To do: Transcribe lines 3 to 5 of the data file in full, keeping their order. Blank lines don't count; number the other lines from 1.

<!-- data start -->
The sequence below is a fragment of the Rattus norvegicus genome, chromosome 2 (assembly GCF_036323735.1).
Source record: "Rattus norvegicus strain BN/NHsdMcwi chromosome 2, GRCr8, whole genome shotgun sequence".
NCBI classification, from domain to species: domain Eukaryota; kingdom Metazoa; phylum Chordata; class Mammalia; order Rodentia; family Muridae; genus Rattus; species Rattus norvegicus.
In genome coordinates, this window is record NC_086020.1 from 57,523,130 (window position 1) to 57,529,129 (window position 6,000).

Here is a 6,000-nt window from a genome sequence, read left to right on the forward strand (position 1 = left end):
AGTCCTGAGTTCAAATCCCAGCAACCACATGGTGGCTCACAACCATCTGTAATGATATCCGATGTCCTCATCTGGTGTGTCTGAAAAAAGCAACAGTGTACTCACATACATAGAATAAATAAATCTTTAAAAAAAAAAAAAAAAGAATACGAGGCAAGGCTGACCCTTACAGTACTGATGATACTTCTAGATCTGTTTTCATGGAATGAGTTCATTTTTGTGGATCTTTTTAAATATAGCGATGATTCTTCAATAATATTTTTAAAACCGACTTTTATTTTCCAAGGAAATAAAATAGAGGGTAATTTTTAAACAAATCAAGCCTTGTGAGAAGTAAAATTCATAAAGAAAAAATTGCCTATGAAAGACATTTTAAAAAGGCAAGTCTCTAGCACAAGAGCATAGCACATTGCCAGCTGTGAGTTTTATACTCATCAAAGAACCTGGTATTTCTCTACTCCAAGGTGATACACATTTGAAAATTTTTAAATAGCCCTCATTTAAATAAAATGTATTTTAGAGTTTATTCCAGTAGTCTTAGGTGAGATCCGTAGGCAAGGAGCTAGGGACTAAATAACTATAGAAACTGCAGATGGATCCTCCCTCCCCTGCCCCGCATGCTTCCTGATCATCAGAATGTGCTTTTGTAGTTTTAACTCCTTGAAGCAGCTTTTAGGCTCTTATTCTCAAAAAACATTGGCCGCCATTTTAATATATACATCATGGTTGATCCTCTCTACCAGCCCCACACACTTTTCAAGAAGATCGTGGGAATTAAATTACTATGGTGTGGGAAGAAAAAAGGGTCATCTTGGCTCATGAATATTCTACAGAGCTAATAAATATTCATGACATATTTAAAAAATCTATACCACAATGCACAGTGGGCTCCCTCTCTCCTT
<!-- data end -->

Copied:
NCBI classification, from domain to species: domain Eukaryota; kingdom Metazoa; phylum Chordata; class Mammalia; order Rodentia; family Muridae; genus Rattus; species Rattus norvegicus.
In genome coordinates, this window is record NC_086020.1 from 57,523,130 (window position 1) to 57,529,129 (window position 6,000).

Here is a 6,000-nt window from a genome sequence, read left to right on the forward strand (position 1 = left end):